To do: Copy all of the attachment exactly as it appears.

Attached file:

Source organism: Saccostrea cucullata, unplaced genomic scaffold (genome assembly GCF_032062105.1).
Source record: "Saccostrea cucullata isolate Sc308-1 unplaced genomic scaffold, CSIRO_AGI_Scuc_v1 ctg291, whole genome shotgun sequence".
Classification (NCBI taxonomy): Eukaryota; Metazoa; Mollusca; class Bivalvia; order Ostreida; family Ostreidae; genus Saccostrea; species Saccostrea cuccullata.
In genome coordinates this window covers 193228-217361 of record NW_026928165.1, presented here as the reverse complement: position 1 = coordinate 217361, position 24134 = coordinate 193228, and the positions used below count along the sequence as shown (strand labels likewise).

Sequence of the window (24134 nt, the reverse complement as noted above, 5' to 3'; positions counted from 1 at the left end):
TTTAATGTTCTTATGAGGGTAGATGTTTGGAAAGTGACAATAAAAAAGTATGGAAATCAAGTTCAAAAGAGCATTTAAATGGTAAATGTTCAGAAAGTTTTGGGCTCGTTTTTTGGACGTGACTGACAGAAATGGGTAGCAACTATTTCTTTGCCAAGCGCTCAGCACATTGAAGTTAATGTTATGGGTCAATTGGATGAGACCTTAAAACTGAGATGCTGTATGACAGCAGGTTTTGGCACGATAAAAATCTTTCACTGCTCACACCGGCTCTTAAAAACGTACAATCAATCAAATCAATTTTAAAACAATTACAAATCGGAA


Source organism: Saccostrea cucullata, unplaced genomic scaffold (genome assembly GCF_032062105.1).
Source record: "Saccostrea cucullata isolate Sc308-1 unplaced genomic scaffold, CSIRO_AGI_Scuc_v1 ctg291, whole genome shotgun sequence".
Classification (NCBI taxonomy): Eukaryota; Metazoa; Mollusca; class Bivalvia; order Ostreida; family Ostreidae; genus Saccostrea; species Saccostrea cuccullata.
In genome coordinates this window covers 193228-217361 of record NW_026928165.1, presented here as the reverse complement: position 1 = coordinate 217361, position 24134 = coordinate 193228, and the positions used below count along the sequence as shown (strand labels likewise).

Sequence of the window (24134 nt, the reverse complement as noted above, 5' to 3'; positions counted from 1 at the left end):
TTTAATGTTCTTATGAGGGTAGATGTTTGGAAAGTGACAATAAAAAAGTATGGAAATCAAGTTCAAAAGAGCATTTAAATGGTAAATGTTCAGAAAGTTTTGGGCTCGTTTTTTGGACGTGACTGACAGAAATGGGTAGCAACTATTTCTTTGCCAAGCGCTCAGCACATTGAAGTTAATGTTATGGGTCAATTGGATGAGACCTTAAAACTGAGATGCTGTATGACAGCAGGTTTTGGCACGATAAAAATCTTTCACTGCTCACACCGGCTCTTAAAAACGTACAATCAATCAAATCAATTTTAAAACAATTACAAATCGGAA